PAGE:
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Consider two mirrors, which intersect at an angle. Let us talk about geometric optics. If we draw a light ray intersecting the mirrors at their point of intersection, how will it reflect?

What will be the normal at that point?

sketch of a mirror's edge. A light ray hitting it.

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Independant of votes you may accept an answer which helped you most. You get 2 reputation and the question no longer is in the unanswered questions list. – Stefan Bischof Jun 13 '14 at 7:21
up vote 13 down vote accepted

It is overdefined geometry. By most optics ray tracing simulation software it will be treated as absorption.

The intersection point belongs to two interfaces at once. Praxis differs

  1. Two separate mirrors are likely to produce scattered light, as mentioned by @Carl Witthoft E.g. Glas substrate, which is cemented at the interface to a second mirror. A light ray at the cement will not hit a mirror and produce stray light.
  2. In manufactured mirrors, like optics injection molding, there will be a curve connecting the two mirror plances. This tiny curve forms a concave mirror.

Depending on your application you should stick either to advance your model with a curved edge or assume this ray is absorbed. In a ray tracing simulation this one ray will not affect simulated irradiance. However you may take a closer look if performing a stray light analysis.

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Not quite: any manufactured mirror made of two bonded mirrors, or made from a prism with silvered surfaces (see "pentaprism") will have an edge with defined roughness, rather than curved. What you get, naturally, is both internal and external scatter. – Carl Witthoft Jun 10 '14 at 11:58
I think it would be better to include in your post that you do not mean Ray Tracing from Computer Graphics but from Optics. At least this is what I guess you mean, because in Computer Graphics' Ray Tracing there is no rule that dictates this behaviour. – phresnel Jun 10 '14 at 12:23
@CarlWitthoft I tried to cover your reasonable arguments. Feel free to edit. – Stefan Bischof Jun 10 '14 at 12:35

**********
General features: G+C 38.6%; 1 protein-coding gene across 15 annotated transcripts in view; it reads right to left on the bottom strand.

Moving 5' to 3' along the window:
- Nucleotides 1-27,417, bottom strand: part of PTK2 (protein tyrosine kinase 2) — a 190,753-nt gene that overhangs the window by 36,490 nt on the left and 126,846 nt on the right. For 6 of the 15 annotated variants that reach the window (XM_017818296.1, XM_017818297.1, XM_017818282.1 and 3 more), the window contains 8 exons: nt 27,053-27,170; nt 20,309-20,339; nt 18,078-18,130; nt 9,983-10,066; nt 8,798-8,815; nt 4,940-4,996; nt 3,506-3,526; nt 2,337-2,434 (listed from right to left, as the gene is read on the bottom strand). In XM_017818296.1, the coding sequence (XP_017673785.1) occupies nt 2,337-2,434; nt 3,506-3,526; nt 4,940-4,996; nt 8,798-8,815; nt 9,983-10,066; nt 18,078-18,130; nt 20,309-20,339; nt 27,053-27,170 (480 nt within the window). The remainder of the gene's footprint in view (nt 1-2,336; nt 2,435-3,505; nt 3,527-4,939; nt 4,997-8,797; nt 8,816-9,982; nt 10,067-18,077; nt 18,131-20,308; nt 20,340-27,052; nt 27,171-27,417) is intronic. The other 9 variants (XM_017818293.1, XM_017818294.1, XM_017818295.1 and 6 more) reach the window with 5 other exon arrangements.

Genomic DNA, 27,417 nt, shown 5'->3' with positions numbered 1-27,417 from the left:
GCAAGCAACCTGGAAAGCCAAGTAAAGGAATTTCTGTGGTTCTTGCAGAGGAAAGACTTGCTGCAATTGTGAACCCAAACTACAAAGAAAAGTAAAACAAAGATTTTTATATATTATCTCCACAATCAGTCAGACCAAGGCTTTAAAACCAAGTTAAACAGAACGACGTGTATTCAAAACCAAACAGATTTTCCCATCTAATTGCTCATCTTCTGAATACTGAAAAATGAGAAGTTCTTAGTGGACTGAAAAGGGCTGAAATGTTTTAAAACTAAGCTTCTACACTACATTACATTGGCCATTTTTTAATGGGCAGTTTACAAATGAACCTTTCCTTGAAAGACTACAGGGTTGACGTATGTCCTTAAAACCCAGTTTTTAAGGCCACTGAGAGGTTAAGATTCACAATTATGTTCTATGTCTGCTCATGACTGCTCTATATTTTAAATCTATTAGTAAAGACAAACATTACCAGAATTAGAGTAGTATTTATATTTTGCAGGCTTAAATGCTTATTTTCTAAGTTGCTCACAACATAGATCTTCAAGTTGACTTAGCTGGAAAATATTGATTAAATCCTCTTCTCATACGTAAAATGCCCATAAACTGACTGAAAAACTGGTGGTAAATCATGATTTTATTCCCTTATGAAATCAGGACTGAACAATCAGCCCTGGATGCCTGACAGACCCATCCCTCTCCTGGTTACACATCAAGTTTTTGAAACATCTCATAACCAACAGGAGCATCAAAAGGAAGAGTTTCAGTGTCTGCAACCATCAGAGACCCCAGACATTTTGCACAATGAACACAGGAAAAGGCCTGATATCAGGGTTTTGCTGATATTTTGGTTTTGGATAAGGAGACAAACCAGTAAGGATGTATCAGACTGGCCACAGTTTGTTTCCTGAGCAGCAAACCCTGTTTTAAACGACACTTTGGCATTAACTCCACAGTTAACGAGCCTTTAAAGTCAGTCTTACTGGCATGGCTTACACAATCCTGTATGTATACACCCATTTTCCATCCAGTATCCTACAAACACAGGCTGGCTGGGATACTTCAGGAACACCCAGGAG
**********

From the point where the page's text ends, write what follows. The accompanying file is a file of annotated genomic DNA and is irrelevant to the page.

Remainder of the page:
Stefan, looks great. Thanks for adding that info to the answer. – Carl Witthoft Jun 10 '14 at 13:32

There is no physical beam that is infinitely thin.

In fact in the quantum physical world each free space light beam extends infinitely in space. It falls off rapidly, but there is a probability finding the photon at arbitrarily far distance.

So, since each beam has a certain thickness, even in case we assume the angle is infinitely sharp the behavior is well defined. In the geometrical approximation, by just separate reflection of the two beam parts hitting the two mirrors.

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+1 But the specifically asked within geometric optics. I agree however, that the application of a deeper concept than geometric optics may be applied. Depends on application. – Stefan Bischof Jun 10 '14 at 13:27

It is not well defined, but that is not a problem because no rays hit the point precisely. If you are a little on one side or the other you know what happens. It is like choosing a uniform random number on $[0,1]$. The chance of each number is zero, which is what it takes to hit the corner exactly.

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Theoretically, assume that that the light ray hits the point precisely. Then what will happen (hypothetically)? – Akshit Jun 10 '14 at 3:50
It is not well defined. You can take the limit as it approaches from either side and you will find a discontinuity. That tells you that you need to define the situation at another level of depth before you get a reasonable answer. – Ross Millikan Jun 10 '14 at 4:05

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